…two of them might be a bit too much, but that didn’t stop me from going to two of them anyway: Wisconsin and Minnesota. Wisconsin holds their state fair about two weeks before Minnesota does, so attending both was feasible, if tiring. I went with my cousins to the Wisconsin State Fair. The cousins grew up on a farm, so not only did we see most of the animals, but they could say knowledgeable things about them. Me, I can tell cows apart from goats, and both of them apart from chickens, but that’s about as sophisticated as I get. When I’m at the Minnesota State Fair, I take care of all my animal-watching in one fell swoop with the Miracle of Life Barn. They keep at least one of several kinds of animals there, and if you’re lucky, you can see them giving birth. I usually just see the baby animals afterwards, but the cute factor makes up for missing the births themselves.
Now on the other hand, I do know my way around knitting and crochet competitions, and I wanted to see what people entered in Wisconsin. Pretty much the same kind of things we enter in Minnesota, of course. But they display them a bit differently. In Minnesota, the Creative Activities building is mostly organized by craft. Almost all adult handknitting is in a large case to the left of the main door as you come in, except for the blue-ribbon items, which are in a separate case. Sewing gets a case, weaving gets a case. Machine knitting and crochet share a case across from baby and child knitting. Afghans, knitted and crocheted, are displayed on special racks. Less popular crafts with fewer entries are slipped in here and there. There are smaller cases in the building with assorted items from different crafts that share a theme or a color or something (which is one way to display those less popular crafts). In turn, just as the different crafts are mostly separated, all the needlework and handcrafts are kept apart from canning and baking, which are in a different section of the building.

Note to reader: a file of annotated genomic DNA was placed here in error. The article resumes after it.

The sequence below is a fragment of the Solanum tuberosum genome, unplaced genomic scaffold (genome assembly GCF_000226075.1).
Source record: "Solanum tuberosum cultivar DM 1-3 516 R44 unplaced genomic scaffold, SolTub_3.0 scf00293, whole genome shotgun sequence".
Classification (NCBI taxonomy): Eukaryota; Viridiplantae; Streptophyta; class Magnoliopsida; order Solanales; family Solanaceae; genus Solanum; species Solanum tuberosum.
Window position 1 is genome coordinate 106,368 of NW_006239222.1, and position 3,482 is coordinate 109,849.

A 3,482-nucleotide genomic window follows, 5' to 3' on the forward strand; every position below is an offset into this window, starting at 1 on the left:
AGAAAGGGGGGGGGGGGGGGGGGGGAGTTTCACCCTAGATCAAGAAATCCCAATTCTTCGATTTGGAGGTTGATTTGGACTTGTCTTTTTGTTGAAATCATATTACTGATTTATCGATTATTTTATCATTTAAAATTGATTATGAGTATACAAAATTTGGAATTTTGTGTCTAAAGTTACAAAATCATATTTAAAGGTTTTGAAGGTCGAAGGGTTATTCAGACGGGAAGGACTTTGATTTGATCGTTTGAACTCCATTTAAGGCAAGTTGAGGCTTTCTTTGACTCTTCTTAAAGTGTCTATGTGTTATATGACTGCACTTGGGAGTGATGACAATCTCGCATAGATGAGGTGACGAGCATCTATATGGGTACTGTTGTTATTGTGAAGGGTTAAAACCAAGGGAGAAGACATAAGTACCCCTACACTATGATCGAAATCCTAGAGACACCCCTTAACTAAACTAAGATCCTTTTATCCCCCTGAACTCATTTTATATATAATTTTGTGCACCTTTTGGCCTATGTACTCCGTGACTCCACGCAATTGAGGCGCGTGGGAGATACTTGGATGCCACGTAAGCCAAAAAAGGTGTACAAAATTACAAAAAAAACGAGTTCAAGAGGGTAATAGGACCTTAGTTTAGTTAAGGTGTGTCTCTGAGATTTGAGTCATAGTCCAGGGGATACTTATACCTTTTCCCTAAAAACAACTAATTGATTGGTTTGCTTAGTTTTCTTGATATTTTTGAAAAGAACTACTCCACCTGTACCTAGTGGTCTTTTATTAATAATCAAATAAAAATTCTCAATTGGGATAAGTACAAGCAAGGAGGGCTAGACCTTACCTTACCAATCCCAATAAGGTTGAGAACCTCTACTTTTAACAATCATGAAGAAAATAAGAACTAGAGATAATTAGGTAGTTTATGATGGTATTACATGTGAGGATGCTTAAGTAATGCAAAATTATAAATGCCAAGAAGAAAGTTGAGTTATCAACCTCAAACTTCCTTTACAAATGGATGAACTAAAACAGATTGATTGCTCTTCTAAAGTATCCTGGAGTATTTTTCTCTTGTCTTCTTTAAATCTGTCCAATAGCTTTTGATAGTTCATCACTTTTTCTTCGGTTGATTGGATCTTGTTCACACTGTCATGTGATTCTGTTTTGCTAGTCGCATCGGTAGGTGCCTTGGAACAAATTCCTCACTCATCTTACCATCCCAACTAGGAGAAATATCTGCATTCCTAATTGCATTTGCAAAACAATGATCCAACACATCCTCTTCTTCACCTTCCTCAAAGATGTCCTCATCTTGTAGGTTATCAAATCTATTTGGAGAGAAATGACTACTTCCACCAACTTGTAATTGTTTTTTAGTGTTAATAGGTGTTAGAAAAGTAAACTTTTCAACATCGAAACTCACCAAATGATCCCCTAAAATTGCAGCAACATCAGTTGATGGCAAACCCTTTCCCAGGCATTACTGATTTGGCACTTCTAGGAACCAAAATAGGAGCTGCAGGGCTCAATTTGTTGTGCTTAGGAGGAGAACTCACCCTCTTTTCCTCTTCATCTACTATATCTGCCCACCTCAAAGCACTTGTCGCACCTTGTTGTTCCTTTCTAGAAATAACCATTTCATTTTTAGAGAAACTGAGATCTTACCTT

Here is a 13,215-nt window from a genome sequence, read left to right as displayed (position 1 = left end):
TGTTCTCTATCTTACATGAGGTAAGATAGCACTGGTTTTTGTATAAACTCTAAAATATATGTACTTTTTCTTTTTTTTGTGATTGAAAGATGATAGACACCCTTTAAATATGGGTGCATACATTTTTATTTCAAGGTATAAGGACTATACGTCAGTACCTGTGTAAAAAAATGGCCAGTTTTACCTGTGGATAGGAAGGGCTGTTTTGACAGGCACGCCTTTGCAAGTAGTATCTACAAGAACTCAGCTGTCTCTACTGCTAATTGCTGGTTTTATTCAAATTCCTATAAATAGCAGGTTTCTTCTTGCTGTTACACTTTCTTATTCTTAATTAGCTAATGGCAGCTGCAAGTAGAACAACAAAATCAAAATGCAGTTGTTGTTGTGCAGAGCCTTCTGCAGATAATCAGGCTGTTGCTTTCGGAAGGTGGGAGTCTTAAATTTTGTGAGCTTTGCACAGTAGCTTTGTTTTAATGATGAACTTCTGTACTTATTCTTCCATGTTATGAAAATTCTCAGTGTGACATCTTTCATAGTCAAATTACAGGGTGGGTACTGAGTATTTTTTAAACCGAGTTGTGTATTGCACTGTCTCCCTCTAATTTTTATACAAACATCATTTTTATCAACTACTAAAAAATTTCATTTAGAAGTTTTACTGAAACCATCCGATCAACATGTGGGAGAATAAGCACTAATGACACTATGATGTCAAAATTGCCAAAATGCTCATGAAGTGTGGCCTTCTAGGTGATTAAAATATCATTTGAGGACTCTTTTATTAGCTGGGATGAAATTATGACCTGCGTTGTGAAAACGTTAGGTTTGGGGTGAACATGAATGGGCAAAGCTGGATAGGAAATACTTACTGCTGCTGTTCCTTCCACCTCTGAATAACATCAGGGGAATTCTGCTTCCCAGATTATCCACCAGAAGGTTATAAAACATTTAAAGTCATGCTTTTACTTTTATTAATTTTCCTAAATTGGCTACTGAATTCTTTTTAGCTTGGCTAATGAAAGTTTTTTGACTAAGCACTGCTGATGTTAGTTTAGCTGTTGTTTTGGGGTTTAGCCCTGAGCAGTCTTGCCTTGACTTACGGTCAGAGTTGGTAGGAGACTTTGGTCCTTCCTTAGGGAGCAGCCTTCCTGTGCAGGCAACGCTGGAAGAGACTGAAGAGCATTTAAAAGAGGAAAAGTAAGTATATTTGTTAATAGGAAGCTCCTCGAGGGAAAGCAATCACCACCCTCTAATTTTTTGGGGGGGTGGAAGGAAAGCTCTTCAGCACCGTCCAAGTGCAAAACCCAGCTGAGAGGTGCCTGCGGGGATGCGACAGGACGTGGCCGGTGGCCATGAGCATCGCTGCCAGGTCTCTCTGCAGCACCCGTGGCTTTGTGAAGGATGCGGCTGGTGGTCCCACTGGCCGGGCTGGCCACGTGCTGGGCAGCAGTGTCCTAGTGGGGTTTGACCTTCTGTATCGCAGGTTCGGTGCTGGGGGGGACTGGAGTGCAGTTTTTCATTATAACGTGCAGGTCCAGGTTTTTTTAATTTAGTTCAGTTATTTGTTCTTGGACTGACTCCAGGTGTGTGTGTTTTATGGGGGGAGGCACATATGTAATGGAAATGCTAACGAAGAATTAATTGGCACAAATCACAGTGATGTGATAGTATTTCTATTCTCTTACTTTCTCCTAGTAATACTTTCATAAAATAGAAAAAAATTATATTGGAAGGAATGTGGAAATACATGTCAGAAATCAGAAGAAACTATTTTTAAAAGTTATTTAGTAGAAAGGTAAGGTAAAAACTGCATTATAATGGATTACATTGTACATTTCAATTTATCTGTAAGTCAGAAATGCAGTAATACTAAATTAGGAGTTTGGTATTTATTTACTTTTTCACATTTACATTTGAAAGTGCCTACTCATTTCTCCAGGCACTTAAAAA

Things are a bit different in Wisconsin. The equivalent of Creative Activities is the Horticulture, Craft & Culinary Pavilion. Wisconsin likes to mix entries together. A plate of prize-winning cookies will nestle happily next to a handknit sweater, with an embroidered piece looming behind them and a photograph perched off to the side. The building has more small cases than large, and it looks like each year they make up themes based on the entries they get and put one theme in each case, along with a sign telling you what the theme of the case is. It’s an interesting way to arrange the items, although it’s even more frustrating than the Creative Activities building if you want to compare and contrast, say, all the adult knitted cardigans. I enjoyed the visit, but I think I did a lot of back-and-forthing trying to see everything and keep it all together in my mind. Plus, while Minnesota does its level best to cram everything into the display cases, Wisconsin arranges entries on the tops of the cases as well.
Oh, and another key difference between the Horticulture, Craft & Culinary Pavilion and the Creative Activities building? The Pavilion is air-conditioned. This year, with Minnesota enduring a 90ºF/32ºC and higher heat wave during the fair, that sounds heavenly.
On a personal note, the Midnight Vineyard vest took fifth place in its category. It was even prominently displayed, right at the very front of the display case.